The beans that made your morning cup of joe are probably from one of the two species of coffee: Arabica or Robusta. Those two are responsible for most of the commercial coffee in the world, but they are just two of hundreds of inter-related species of the coffee plant in the world—and many of those species are in danger.
A new study published today in Science Advances states that 60 percent of wild coffee species could go extinct in the coming decades—and some rarer plants may already be gone. And if you think saving the wild kinds of coffee isn't important, think again. Arabica and robusta are under threat from climate change, and saving the wild coffee plants might be the key to saving your daily cup.
"Wild species of coffee contain genetic traits that may be useful for the development (e.g., via plant breeding) of our cultivated coffees (Arabica and Robusta)," says Helen Chadburn, a species conservation assessor at the Kew Royal Botanic Garden and author on the paper, via email. "These traits include drought tolerance and pest resistance."
Not only that, but it's possible that varieties of wild coffee could lead us to new and even more delectable brews. "Some other coffee species are naturally low in caffeine, or have an excellent (and unusual) flavor," she says.
So what's driving all those coffee species to the brink? Arabica and Robusta are just two of 124 known coffee species. They're distributed across subsaharan Africa, for the most part, with a few wild species having spread into India, Australia, and other Pacific islands. Of the threatened species, most are under threat in Madagascar, where 43 species are on the decline, and Tanzania, where 12 are.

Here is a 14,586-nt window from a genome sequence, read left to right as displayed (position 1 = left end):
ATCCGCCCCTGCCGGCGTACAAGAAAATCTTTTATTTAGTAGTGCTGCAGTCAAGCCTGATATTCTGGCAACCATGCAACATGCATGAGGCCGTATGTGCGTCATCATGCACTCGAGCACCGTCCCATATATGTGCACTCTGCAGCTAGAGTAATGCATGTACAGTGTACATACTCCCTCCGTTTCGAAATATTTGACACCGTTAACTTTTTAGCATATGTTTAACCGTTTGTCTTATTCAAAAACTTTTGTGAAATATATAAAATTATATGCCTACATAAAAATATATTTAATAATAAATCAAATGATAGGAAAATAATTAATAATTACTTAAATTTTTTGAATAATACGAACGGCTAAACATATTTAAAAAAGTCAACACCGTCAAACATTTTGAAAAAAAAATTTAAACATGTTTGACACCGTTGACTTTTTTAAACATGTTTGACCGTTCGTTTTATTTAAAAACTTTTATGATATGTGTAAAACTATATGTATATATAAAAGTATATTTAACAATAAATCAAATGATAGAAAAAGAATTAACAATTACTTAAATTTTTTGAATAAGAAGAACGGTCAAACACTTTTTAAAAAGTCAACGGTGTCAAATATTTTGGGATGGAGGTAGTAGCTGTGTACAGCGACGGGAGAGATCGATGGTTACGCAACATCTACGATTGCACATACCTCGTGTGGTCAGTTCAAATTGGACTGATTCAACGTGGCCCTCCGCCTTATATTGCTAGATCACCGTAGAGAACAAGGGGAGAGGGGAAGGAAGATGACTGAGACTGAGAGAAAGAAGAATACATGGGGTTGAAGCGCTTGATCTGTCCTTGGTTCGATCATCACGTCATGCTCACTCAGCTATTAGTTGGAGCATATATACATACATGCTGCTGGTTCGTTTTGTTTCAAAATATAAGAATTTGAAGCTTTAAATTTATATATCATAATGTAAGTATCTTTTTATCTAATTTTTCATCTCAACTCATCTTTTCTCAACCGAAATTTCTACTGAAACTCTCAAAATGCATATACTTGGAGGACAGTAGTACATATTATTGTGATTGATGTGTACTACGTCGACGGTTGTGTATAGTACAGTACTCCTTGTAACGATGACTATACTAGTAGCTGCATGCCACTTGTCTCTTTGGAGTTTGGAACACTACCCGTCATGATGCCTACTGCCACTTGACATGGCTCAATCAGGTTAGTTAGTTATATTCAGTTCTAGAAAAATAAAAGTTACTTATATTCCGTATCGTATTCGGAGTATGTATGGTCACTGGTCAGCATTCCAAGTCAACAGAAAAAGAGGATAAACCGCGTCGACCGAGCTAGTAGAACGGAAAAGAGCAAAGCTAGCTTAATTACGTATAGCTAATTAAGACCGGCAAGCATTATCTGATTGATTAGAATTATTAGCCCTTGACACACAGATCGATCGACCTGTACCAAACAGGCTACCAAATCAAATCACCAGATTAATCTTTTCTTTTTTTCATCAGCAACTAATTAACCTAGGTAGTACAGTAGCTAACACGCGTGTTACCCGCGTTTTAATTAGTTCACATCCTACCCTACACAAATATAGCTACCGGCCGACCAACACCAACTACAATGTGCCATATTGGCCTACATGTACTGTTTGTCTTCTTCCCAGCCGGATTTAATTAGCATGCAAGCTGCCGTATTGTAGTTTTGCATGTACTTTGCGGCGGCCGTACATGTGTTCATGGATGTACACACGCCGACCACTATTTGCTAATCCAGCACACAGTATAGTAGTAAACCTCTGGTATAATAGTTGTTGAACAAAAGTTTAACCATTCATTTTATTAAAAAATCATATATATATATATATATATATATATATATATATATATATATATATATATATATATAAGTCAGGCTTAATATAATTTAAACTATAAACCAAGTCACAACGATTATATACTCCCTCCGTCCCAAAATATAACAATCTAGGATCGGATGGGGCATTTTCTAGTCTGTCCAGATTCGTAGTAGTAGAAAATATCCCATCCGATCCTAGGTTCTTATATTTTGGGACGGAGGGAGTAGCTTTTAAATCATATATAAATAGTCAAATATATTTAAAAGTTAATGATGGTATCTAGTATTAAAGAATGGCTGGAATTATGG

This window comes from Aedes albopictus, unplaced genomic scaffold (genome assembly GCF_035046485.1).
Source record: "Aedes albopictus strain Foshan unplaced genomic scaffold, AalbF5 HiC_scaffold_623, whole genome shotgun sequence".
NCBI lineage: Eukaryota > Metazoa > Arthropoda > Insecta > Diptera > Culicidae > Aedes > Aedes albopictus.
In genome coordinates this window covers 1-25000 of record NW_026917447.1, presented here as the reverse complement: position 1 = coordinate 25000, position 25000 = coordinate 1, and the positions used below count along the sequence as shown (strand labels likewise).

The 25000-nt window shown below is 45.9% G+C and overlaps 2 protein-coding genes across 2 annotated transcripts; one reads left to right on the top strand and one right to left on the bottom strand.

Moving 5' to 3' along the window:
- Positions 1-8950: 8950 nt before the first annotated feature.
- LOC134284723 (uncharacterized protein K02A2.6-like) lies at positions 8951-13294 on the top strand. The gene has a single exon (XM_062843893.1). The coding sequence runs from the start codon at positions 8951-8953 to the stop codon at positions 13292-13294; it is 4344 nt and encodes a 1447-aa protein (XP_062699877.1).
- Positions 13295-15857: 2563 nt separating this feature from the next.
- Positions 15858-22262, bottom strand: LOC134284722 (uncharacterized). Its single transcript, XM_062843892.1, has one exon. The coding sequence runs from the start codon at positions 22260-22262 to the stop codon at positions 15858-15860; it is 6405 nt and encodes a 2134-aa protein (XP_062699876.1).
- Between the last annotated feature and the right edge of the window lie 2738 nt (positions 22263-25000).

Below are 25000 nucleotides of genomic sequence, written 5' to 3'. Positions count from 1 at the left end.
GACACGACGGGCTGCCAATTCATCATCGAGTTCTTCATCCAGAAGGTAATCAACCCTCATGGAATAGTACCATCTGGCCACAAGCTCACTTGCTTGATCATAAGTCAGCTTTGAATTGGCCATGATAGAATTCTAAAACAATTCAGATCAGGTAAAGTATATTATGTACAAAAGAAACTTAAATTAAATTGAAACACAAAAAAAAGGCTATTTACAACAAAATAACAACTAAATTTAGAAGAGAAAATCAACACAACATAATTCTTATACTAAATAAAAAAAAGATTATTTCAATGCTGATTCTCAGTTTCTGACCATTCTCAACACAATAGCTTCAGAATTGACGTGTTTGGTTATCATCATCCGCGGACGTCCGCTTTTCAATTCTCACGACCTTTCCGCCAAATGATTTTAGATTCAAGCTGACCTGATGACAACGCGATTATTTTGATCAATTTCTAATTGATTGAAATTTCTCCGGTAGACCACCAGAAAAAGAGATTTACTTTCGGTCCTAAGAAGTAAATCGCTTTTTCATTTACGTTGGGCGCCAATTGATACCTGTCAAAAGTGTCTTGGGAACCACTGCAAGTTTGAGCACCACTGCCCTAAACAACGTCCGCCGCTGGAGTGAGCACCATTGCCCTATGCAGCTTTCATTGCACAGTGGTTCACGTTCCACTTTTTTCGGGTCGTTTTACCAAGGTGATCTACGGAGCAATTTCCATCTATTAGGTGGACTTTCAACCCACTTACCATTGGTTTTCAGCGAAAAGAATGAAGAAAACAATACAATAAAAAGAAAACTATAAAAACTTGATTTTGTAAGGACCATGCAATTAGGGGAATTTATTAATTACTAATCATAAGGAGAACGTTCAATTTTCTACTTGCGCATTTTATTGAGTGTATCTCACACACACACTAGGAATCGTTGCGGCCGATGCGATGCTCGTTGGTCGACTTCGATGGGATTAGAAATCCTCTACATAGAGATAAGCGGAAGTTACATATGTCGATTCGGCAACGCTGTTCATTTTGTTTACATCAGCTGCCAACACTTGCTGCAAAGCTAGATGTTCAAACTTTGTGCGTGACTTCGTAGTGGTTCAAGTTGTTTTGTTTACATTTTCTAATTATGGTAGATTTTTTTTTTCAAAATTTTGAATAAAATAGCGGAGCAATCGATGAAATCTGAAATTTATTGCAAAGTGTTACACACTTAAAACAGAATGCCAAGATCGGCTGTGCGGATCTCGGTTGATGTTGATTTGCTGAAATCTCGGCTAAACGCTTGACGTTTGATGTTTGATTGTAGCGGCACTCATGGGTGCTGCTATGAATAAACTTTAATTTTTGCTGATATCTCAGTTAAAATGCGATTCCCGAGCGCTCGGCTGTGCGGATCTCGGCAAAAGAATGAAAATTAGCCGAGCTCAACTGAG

"Some species in Madagascar and Tanzania have very small distribution sizes which makes them more vulnerable to extinction, as just one threatening event can affect a large proportion of a population in a small area," Chadburn says. "There has also been habitat loss (particularly of forests) and degradation in both of these countries which has impacted on the natural habitat of the coffee species here."
Other species face different threats, including drought from the anticipated effects of climate change. Agricultural practices like cattle grazing also make some areas more vulnerable to fire, Chadburn says, as does deforestation to make room for more farms in developing countries. "Coffee species generally have a narrow range of suitable climatic conditions in which they will grow," Chadburn says, meaning that when the habitat of some of these species is gone, they're gone forever.
It's not all doom and gloom. Some countries like Ethiopia have launched the Yayu Forest Coffee Project, which encourages farmers to plant coffee inside forests, creating a cash crop while protecting precious woodlands. Some of the threatened species also live within protected lands, increasing their chances of survival—as well as the survival of the animals the coffee depends on to spread its seed.
Chadburn says practices like these could be the key to the survival of these wild species. There are other options too, but she says, "Conserving coffee in seed banks and specific field stations is often difficult and costly, but may also be needed."
Coffee is something many of us (including yours truly) can't live without. By better understanding—and being proactive—about the wild species, we may just find ways to brew up a brighter future for the coffee beans we love. And we might find a few new, weird tasty ones along the way.